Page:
September 25, 1965
As its happens, your letter came the morning after I saw Lightnin' Hopkins at a club here called The Matrix. I know one of the owners and go there pretty often. If you're looking around for some action on the folk-rock scene, get set for a group called the Jefferson Airplane, which also works out of The Matrix. They will lift the top of your head right off. A really wild sound. It won't be out for a while; the just went to L.A. to record last week, but when it comes out it's going to go like Zaannnggg!!! They make those silly goddamn Beatles look like choirboys.
In the meantime, be careful what you tell your friends about my fame and fortune. We could both end up looking pretty silly. At the moment I've sold two books-one of which is lousy, and the other isn't even written. So take it easy. It looks like things are happening, but these things happen real slow as far as fame and fortune are concerned. And a lot of damn good people aren't making a dime.
Speaking of that, I have another article in this week's Nation (September 27), and I guess the December Pageant will have another one. They're both old things and I barely remember what I wrote, But if you see them send a line and say what you think. I'd really like to know how my style strikes you on various pieces. Also tell Mom that Dow-Jones is putting out something called The Observer's World in November, and they tell me I have a few pieces in it. I think it's a good book. Anyway, look for it.
As far as whatever stage you're in, and whatever you think about your destiny, I sure as hell wouldn't worry about it. When I was your age my future was nothing less then grim-and I suppose it still is, to some god-fearing people-but since then I've managed to get around a bit and do just about what I intended to do in the first place. All you need to do is figure out what your action is and hang on, no matter what they tell you. And even if you never make it, you'll feel better trying instead of giving up and going along with the noise crowd. But right now you don't have to worry about what you're going to do. The important thing is to follow your instincts about what you aren't going to do. Most people wind up going against their instincts, and it makes them miserable for the rest of their lives. It'll be five more years before you really begin to get the drift of what you should be doing. So, in the meantime, keep loose and listen to Dylan***. And write me again. You write damn good letters. I was 20 before I could write a decent postcard.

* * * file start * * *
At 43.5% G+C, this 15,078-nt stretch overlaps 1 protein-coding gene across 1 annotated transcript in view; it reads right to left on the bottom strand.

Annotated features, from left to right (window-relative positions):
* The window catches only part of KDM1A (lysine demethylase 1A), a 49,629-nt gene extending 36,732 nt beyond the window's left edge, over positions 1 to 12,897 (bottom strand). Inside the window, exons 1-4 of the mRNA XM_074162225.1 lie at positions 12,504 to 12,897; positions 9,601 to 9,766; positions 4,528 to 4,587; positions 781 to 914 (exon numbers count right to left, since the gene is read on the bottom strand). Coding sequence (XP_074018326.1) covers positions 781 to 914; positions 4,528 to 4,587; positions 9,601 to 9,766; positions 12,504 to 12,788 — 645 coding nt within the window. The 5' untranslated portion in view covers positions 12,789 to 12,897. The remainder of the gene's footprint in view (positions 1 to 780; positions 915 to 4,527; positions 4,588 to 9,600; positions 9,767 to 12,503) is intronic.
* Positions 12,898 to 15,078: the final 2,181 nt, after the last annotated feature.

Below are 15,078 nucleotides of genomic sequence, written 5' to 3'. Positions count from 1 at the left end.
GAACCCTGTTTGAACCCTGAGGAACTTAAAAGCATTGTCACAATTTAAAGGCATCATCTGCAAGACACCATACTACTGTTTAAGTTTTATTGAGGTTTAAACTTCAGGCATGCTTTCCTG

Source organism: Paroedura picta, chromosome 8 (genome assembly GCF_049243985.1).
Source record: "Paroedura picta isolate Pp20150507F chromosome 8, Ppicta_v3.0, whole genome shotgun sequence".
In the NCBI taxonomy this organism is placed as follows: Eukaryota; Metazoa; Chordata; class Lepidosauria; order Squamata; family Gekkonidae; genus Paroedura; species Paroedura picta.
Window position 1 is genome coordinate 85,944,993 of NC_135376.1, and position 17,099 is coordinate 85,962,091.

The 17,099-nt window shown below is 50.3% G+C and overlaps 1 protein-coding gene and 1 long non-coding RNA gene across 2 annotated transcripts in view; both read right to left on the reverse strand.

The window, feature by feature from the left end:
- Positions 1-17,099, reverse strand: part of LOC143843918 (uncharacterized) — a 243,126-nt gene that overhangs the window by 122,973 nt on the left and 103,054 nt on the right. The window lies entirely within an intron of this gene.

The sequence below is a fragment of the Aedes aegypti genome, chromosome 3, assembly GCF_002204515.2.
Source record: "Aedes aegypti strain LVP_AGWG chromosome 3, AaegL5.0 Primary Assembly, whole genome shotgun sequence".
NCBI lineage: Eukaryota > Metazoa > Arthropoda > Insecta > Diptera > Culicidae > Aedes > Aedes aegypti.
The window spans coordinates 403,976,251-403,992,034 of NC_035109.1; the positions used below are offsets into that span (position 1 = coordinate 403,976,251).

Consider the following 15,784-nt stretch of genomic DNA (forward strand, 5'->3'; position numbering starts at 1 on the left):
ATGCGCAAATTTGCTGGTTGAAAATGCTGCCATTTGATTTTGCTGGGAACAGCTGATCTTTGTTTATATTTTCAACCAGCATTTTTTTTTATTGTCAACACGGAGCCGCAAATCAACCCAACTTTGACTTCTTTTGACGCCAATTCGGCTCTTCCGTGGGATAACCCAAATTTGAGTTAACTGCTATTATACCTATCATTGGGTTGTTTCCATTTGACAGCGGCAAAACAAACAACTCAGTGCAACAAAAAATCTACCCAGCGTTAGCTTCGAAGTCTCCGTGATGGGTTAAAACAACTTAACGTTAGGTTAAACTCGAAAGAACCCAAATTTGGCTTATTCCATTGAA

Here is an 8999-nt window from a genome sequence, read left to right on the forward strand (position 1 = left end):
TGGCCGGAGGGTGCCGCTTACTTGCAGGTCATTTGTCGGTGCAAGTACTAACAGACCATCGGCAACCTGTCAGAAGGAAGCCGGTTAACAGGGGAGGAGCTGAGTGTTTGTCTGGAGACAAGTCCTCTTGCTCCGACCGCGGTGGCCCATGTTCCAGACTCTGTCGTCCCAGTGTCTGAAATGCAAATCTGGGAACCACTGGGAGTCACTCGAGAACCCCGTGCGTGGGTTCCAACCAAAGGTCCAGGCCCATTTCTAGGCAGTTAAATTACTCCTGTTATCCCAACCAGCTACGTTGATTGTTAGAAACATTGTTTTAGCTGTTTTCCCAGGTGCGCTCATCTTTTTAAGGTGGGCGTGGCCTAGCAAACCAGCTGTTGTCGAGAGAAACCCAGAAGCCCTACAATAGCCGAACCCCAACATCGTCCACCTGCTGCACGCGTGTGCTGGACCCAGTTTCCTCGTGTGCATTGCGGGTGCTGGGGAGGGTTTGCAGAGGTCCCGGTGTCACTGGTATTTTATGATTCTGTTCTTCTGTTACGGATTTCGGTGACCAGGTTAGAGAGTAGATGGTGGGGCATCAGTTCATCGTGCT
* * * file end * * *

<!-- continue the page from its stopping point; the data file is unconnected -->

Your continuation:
***Even though Sexaramous and her mother have informed me that Bob Dylan is one of the worst, most overrated, singers of all time... haha